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The legals to consider when using a room in your home as an office
by Startacus Admin
Thomas Taylor, Director of Net Lawman writes for Startacus on an assortment of legal issues that affect the UK small business and startup owner, whether it is starting that business or even growing or scaling it!
“Many business success stories start with a couple of friends creating a product from a bedroom or garage that goes on to revolutionise a particular industry.
Using residential space in the early days has some great advantages: cash can be spent on product or service development instead of on a business premises’ lease, there is no wasted time spent commuting (especially if you are setting up at the same time as holding down another job), and the space is usually ready to use (subject to tidying a workspace).
However, it’s not just startups that are run from a home. Many people who offer consulting services also operate their business from their home. With few or maybe no other employees, and no visiting clients, there is no need for breakout areas, reception areas and other additional space that offices tend to provide.
If you do operate your business from home, you should be aware of the following:
Requirement to disclose your business address
By law, you must publish your business address in certain places. This was covered in full in the last article, but in summary, if you don’t want your home address to be made public, you should consider using a registered office address service.
Landlord and tenant law
Most assured shorthold tenancy agreements (the most common kind) explicitly forbid a tenant to run a business from the property.
The reason for doing so is that if a business is operated from the address, then the agreement cannot qualify as an assured shorthold tenancy under law.
This has several important implications because the rights and responsibilities of both the tenant and the landlord change or become void. One example relates to how notice to quit must be served.
The landlord particularly would be disadvantaged. He or she is unlikely to know whether a business is being operated from the address until problems occur – by which time it is often too late to solve them efficiently.
So if you rent a property, be aware that you shouldn’t run your business from it. That isn’t to say that you can’t work from home, but rather that the official business address must be elsewhere. Again, using a registered office address service could be an alternative.
Licences to use residential space as an office
Anyone who works at home can charge some of the cost of that space to the business, gaining tax relief from the additional expense. Effectively, you can reduce your rent by 20% on the portion paid by the business.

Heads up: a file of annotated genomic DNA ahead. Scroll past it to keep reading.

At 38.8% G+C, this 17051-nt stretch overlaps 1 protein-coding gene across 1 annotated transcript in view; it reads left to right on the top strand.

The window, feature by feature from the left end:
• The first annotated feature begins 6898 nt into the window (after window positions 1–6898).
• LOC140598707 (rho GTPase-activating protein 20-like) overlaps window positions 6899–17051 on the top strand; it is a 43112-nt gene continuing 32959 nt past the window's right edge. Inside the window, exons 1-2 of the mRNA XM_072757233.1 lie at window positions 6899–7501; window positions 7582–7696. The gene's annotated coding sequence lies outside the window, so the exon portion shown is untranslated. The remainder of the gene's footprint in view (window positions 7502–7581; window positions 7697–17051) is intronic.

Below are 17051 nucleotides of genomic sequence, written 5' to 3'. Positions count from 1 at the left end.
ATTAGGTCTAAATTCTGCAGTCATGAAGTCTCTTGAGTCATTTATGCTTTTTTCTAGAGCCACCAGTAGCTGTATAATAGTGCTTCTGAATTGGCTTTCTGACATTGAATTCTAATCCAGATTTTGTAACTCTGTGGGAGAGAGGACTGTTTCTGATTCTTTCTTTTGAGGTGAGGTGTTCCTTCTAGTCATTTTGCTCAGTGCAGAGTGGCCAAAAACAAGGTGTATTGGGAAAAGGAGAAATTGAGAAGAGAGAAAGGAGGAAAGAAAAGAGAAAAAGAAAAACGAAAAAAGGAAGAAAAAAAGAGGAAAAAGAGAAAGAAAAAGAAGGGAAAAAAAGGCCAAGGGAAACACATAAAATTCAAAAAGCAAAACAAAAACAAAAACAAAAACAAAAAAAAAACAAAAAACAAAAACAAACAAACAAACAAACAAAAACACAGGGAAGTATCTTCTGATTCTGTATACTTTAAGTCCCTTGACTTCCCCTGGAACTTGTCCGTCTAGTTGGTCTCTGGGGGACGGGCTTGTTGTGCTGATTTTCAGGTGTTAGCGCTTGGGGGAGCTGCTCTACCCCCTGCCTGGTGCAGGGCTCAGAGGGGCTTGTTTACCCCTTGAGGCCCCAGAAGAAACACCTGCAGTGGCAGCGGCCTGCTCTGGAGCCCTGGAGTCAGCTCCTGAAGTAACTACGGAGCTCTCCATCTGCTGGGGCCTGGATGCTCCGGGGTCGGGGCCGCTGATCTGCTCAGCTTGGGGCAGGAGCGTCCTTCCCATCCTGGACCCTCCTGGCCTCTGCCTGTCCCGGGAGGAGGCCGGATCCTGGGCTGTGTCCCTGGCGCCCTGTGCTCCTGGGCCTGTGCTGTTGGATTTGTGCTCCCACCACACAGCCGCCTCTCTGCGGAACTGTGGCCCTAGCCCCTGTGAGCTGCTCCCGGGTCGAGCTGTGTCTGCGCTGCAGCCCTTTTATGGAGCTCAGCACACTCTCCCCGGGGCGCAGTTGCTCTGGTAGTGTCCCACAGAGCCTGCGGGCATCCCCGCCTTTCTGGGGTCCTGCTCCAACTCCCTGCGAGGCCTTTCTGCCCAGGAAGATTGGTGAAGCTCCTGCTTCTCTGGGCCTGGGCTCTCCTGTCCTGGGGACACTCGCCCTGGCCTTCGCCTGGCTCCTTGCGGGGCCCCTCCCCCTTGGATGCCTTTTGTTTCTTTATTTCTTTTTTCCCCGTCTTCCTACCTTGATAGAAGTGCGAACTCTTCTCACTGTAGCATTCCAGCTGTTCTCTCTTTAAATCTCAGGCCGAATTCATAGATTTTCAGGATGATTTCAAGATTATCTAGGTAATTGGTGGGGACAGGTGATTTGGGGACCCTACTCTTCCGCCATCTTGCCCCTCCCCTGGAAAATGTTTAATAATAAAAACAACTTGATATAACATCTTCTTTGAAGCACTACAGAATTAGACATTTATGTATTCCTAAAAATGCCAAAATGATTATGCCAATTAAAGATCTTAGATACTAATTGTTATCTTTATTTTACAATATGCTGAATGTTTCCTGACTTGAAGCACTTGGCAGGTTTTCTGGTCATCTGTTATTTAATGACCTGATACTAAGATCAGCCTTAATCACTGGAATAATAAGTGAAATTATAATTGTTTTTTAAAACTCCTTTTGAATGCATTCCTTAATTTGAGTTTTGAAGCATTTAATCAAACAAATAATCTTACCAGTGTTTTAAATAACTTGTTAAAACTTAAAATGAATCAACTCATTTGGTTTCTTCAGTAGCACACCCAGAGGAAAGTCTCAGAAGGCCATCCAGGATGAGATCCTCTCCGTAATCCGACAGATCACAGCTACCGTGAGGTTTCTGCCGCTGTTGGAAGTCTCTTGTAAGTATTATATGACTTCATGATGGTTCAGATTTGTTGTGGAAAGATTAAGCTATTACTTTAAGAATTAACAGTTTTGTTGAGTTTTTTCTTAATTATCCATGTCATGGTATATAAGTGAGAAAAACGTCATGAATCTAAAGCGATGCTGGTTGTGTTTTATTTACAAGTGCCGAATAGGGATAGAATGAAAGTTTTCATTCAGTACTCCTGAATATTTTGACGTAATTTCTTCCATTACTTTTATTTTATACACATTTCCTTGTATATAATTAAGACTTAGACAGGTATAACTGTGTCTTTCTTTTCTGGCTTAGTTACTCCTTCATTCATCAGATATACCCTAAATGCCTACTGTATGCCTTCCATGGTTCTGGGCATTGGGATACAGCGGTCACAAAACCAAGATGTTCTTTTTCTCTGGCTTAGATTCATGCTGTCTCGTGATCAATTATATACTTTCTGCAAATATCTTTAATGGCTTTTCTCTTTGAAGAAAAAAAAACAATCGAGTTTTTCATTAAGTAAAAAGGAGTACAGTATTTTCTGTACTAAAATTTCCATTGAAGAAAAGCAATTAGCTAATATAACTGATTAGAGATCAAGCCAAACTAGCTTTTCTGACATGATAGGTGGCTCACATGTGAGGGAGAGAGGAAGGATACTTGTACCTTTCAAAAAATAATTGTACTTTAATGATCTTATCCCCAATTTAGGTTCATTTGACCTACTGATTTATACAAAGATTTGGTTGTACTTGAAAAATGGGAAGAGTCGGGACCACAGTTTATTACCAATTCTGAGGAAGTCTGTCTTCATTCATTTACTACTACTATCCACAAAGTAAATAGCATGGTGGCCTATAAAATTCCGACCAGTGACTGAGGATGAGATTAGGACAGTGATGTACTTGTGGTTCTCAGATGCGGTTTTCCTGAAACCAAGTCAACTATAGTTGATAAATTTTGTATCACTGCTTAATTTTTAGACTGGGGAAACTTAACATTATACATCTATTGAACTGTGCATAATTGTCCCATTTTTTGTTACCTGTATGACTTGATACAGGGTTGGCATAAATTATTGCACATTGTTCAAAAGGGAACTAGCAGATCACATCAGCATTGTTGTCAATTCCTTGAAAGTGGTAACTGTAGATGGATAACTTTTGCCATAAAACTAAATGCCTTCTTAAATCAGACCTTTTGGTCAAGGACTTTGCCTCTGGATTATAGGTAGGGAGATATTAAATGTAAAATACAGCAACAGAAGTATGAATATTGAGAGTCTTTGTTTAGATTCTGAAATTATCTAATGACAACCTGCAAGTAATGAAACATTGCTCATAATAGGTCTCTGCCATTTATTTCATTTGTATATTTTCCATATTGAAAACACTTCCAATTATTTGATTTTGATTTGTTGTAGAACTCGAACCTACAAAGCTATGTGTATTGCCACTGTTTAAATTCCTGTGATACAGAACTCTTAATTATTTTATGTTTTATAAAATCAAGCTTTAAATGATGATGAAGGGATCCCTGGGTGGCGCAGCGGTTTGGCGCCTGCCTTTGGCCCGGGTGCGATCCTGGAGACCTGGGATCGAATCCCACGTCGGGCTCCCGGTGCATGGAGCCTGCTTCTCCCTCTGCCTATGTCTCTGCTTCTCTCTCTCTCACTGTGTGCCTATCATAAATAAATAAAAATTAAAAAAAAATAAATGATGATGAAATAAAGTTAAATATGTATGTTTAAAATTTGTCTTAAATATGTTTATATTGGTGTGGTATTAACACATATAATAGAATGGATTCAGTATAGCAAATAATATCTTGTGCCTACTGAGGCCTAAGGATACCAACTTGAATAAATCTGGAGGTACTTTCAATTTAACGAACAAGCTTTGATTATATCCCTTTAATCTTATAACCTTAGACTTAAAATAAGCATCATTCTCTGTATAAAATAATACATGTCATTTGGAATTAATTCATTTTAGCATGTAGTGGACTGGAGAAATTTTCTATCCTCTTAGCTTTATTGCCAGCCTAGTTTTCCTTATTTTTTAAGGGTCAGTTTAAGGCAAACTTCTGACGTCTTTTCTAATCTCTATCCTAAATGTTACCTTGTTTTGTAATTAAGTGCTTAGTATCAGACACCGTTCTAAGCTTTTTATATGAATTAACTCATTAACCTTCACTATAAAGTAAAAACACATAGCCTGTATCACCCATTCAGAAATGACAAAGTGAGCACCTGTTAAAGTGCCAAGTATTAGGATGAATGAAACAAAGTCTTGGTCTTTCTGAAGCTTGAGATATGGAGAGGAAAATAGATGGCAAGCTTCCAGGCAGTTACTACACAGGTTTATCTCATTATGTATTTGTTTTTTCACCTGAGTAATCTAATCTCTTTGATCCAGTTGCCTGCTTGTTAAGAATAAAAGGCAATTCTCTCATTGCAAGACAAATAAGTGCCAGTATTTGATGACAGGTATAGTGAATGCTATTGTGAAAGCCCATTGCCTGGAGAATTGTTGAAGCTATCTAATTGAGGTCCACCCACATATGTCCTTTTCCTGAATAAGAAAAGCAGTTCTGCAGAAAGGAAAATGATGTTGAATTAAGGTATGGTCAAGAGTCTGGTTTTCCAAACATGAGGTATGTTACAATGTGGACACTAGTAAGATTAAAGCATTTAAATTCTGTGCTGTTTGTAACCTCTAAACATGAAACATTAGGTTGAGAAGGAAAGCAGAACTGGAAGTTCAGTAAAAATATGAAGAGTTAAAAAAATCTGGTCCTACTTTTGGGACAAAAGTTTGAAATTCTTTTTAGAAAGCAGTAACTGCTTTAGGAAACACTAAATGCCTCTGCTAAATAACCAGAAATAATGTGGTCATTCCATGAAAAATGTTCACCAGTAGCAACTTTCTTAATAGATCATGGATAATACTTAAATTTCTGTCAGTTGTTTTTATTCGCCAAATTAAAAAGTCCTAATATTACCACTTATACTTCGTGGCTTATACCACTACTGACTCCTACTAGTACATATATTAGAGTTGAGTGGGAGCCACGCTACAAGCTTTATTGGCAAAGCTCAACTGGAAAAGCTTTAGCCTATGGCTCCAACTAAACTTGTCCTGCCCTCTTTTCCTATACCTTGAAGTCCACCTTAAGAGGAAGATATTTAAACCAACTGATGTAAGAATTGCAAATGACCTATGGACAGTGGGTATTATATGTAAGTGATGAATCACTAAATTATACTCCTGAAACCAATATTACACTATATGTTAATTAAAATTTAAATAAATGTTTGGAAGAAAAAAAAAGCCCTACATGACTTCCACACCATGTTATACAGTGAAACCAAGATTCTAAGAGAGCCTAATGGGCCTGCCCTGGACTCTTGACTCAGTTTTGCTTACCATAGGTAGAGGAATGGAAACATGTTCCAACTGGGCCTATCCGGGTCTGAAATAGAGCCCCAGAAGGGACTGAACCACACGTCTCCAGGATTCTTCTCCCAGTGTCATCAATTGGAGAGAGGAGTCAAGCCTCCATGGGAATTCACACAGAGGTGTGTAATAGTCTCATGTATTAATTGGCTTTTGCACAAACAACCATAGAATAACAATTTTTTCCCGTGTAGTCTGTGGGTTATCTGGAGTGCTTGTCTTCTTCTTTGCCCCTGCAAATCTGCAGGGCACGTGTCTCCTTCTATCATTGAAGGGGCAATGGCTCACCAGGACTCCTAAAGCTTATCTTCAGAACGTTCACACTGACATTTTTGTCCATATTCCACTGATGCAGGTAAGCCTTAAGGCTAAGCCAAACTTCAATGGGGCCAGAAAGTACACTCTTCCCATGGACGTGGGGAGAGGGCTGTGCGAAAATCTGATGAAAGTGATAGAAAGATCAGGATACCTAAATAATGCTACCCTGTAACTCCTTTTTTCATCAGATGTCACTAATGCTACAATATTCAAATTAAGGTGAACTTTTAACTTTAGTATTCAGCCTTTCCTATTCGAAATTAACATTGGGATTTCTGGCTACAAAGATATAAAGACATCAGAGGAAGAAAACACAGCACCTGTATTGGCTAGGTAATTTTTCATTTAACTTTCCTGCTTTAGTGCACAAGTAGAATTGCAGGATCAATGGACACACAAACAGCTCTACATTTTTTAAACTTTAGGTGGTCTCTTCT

You can only charge a “fair amount” as a business expense, but often it can be worth doing so. There is no exact formula for calculating a fair amount, but it is generally accepted that it equates to the costs you incur in using the whole property multiplied by the proportion of space used for business multiplied by the proportion of time you work.
For example, you might take the rent or the mortgage interest you pay (but not repayments of capital), and add the cost of utilities, cleaning, council tax and insurance. This should be an annual figure. Then calculate the amount of floor space used for business purposes as a proportion of the total. This could be done on a floor area basis, or more simply, on a number of rooms basis. Also calculate the percentage of the year that you use the business space for.
Multiply all numbers together to work out an annual expense, and sense check it. As noted above, you can charge the business for electricity, gas, water etc as well.
You should document the agreement by you to the business in a written licence agreement (to use part of your home as an office) and, if your business is a company, approve the agreement in a board meeting documented by minutes.
If you own the property, you should make sure that you don’t licence the use of the rooms to the business entirely, otherwise, there may be capital gains issues when you come to sell it. Keep an element of personal use, even if this is just as a guest bedroom or a place to play your guitar.
Thomas Taylor is a director of Net Lawman, an alternative for small and growing businesses to using a solicitor to obtain legal documents. He is a qualified accountant (FCCA, FPA/FIPA).
If you like this post from Thomas, you might also like some of his other posts including: